At Visit 1, the researcher asks the participant a number of questions about their treatment and attempts to identify to what extent and why the participant is not adhering to their inhaled antibiotic treatment. The researcher then uses the responses to these questions to choose the behaviour change techniques that are most appropriate for the participant.
At Visit 2, the researcher delivers the tailored set of behaviour change techniques to the participant. A set of intervention materials has been developed to facilitate the delivery of behaviour change techniques. All participants are given an action plan to follow and an adherence diary to help them monitor their treatment at home.
At Visit 3, the participant’s progress is reviewed and the researcher provides further support for adherence if needed.
When all three visits have been attended, the researcher will telephone each participant and ask them for feedback about their experience. Participants will be asked what they liked and disliked about the three visits and if they thought the information and advice they received was a useful form of support. Information to measure the study outcomes will be collected from the participant at Visit 1 and around three months after the intervention.
Primary outcome measures
Determination of the extent to which the intervention has been delivered as intended, measured by review of completed Participant Intervention Records. For each completed record, the project team will determine the proportion of instructions completed as described in the manual. Errors of omission and deviations to the planned delivery of the intervention will be identified by researcher recall and crosschecked with audio recordings of visits with patients. Reasons for deviations will be discussed with the study team and reported. Measured within one month of intervention delivery.
Secondary outcome measures
1. Percentage fidelity to the planned delivery of behaviour change techniques. A coding frame will be used to describe when and how each technique should be delivered. A health psychologist, independent of the research team, will review anonymised transcripts of audio recordings of consultations and will use the coding frame to record whether the component has been delivered. Percentage fidelity will be determined by dividing the number of techniques recorded as delivered by the reviewer by the number of techniques the researcher recorded as delivered in the Participant Intervention Record, multiplied by 100. Measured within three months of intervention delivery.
2. Participant feedback about the intervention. The researcher will interview participants after they have received the full intervention to gather feedback about the intervention and usability of the intervention materials. Measured at two weeks after intervention delivery.
3. Feasibility of recruitment strategy in target population. Information about the recruitment process will be recorded on a pre-screening log (to assess eligibility) and a recruitment log, and will include the number of individuals retained at each stage of the recruitment process. Measured at three months after intervention delivery.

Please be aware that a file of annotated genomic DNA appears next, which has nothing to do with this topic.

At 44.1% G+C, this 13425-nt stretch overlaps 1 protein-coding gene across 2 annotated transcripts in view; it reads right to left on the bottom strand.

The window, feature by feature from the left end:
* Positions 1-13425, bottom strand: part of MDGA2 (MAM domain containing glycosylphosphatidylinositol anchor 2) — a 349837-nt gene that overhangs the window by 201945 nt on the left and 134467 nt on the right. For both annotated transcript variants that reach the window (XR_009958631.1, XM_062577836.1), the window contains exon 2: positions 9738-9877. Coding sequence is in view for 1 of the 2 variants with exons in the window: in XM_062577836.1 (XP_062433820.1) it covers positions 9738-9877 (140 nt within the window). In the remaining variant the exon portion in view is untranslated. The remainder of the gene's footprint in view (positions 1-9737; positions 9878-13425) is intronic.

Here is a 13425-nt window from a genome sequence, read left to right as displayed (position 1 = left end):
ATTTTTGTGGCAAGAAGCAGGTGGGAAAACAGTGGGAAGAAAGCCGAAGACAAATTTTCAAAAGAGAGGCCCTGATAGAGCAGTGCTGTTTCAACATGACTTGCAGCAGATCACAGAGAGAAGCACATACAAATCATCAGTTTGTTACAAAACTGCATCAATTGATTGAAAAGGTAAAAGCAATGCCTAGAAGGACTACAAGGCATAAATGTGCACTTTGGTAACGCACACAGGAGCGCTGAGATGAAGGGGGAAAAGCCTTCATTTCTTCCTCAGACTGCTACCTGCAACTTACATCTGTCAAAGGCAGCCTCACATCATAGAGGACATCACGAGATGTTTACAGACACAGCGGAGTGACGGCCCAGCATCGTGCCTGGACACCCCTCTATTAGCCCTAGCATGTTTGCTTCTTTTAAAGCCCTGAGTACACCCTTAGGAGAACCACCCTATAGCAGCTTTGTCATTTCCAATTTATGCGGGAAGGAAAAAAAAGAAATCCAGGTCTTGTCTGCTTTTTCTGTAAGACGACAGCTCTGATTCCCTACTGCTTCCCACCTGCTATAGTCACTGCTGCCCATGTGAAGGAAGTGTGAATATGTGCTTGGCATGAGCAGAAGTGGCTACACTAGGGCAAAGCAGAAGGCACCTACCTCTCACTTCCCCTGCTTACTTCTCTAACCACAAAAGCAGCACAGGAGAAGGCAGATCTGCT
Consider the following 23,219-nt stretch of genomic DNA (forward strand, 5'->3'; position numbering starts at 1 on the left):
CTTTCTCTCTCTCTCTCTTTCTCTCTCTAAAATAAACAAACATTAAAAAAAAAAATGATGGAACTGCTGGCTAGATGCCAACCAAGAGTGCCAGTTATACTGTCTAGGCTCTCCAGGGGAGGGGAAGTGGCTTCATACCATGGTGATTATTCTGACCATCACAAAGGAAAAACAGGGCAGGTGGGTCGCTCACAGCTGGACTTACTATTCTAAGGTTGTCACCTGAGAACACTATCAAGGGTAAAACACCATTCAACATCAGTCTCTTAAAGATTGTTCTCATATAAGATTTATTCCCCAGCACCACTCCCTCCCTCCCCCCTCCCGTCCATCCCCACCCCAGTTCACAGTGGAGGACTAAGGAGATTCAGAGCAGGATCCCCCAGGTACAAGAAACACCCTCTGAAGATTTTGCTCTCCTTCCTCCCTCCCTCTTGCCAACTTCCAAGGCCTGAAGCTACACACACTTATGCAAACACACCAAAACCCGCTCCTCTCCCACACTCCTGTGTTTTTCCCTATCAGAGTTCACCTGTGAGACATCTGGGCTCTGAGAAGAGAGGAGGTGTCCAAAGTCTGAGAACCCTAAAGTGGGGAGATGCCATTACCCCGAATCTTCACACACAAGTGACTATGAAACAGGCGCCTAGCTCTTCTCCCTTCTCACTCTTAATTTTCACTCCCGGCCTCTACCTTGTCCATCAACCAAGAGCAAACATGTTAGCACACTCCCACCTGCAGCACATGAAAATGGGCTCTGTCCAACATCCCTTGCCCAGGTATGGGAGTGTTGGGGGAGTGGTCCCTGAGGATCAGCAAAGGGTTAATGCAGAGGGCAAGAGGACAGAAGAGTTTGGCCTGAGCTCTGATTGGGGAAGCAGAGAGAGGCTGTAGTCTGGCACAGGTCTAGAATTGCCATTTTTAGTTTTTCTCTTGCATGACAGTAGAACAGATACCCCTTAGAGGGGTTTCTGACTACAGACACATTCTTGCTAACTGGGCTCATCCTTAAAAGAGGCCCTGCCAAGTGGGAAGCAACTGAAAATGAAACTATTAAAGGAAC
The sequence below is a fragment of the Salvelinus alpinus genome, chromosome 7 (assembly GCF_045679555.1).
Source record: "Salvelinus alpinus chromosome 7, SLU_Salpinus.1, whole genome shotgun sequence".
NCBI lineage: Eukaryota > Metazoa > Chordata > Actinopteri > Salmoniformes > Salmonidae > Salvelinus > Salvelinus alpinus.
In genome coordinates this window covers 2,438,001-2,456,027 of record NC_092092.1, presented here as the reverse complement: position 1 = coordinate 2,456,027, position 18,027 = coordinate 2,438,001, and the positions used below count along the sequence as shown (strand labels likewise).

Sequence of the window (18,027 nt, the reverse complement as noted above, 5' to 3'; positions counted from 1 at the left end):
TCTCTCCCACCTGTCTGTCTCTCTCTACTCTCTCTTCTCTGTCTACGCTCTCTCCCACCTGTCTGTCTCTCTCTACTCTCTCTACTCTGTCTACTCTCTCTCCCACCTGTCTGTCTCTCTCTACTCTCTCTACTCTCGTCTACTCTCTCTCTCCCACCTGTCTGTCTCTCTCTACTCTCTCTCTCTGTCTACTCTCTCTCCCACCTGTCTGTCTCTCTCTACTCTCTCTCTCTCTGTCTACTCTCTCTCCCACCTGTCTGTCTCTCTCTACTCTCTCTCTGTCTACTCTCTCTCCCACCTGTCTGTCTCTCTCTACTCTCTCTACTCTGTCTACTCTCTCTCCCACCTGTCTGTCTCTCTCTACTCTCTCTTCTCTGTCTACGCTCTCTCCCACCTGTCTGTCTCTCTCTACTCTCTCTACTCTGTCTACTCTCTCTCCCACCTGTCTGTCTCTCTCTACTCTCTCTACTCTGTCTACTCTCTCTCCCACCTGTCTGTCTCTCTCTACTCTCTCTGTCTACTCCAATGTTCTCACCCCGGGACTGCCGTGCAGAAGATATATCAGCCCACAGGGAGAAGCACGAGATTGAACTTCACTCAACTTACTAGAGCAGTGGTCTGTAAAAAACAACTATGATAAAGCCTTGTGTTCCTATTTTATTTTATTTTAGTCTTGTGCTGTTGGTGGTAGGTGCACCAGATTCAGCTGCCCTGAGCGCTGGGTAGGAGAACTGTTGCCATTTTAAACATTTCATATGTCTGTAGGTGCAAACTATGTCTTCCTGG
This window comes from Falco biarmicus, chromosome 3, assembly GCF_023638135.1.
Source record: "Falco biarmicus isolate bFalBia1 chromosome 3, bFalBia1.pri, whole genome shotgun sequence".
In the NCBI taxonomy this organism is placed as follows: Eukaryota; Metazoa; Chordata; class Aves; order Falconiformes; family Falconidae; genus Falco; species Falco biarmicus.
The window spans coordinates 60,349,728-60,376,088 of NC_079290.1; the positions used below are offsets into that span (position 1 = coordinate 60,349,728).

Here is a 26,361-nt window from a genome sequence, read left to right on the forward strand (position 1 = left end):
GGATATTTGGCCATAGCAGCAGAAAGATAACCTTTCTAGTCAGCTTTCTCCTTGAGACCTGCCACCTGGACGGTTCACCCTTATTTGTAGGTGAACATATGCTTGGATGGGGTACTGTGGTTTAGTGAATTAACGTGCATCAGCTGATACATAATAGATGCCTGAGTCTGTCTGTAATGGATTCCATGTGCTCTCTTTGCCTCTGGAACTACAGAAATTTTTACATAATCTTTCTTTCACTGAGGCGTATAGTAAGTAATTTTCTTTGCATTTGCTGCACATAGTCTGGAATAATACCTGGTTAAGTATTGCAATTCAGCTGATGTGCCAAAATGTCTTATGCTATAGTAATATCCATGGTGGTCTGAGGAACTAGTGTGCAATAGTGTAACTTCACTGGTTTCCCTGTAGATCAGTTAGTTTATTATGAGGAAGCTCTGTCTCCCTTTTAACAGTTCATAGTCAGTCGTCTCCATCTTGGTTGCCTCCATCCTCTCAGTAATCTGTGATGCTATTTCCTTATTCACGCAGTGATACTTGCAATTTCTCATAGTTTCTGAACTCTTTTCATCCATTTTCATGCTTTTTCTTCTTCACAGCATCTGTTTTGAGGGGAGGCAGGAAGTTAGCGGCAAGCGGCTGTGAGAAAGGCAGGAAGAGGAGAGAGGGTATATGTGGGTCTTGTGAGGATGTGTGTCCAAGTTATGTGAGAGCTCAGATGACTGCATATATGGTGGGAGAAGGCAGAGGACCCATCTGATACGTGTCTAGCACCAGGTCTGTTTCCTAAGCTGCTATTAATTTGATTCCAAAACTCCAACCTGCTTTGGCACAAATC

4. Suitability of methods used to measure participants’ adherence to colistimethate sodium before and after receiving the intervention. The 8-item Morisky’s Medication Adherence Scale (MMAS-8) questionnaire will be used to measure adherence to colistimethate sodium at baseline and three months after Visit 3. Medication possession ratio (MPR) will be used as a second measure of adherence to colistimethate sodium at baseline and three months after Visit 3. Measured at baseline and 3 months after intervention delivery.
5. Suitability of methods used to measure quality-of-life before and after receiving the intervention. The Quality of Life-Bronchiectasis questionnaire Version 3.1 will be self-completed by participants at Visit 1 before receiving the intervention and will be self-completed by the participant at home three months after Visit 3. Measured at baseline and 3 months after intervention delivery.
6. Suitability of data collection and recording procedures used during the feasibility study. A “Participant checklist and study implementation log” will be kept by the researcher to document any problems encountered during the collection or recording of data. Measured by continuous log throughout the study and analysed within three months of intervention delivery.
Overall trial start date
Overall trial end date
Participant inclusion criteria
1. Aged over 18 years
2. Diagnosed with non-cystic fibrosis bronchiectasis through computed tomography (CT) or high-resolution CT (HRCT)
3. Prescribed inhaled antibiotics (specifically colistimethate sodium) for chronic suppression of P. aeruginosa
4. Have suboptimal adherence
Target number of participants
Participant exclusion criteria
1. Those who cannot consent to take part or do not have the ability to complete study questionnaires
2. People who self-report full adherence, as measured using a validated self-reported adherence questionnaire
Recruitment start date
Recruitment end date
Countries of recruitment
Trial participating centre
Belfast Health and Social Care Trust (Belfast City Hospital site)
Queen's University Belfast
Funding Body Type
private sector organisation
Funding Body Subtype
Results and Publications
Publication and dissemination plan
The feasibility study findings will be published once results become available. The findings will also be presented at appropriate conferences.
IPD sharing plan
Participant level data will not be reported for this small-scale feasibility study (n=5 participants) because they are considered to be of little significance on their own. Results with be grouped and reported together in any research publications. Identifiable participant information will be kept in a locked cabinet in the Belfast City Hospital and will not leave hospital premises. Anonymised hardcopy data will be stored in a locked fire-resistant cabinet in the School of Pharmacy at Queen's University Belfast. Anonymised electronic data will be stored on a password protected laptop computer. The hardcopy and electronic data will be securely held for a period of five years before being destroyed.
Intention to publish date
Participant level data
Not expected to be available
Results - basic reporting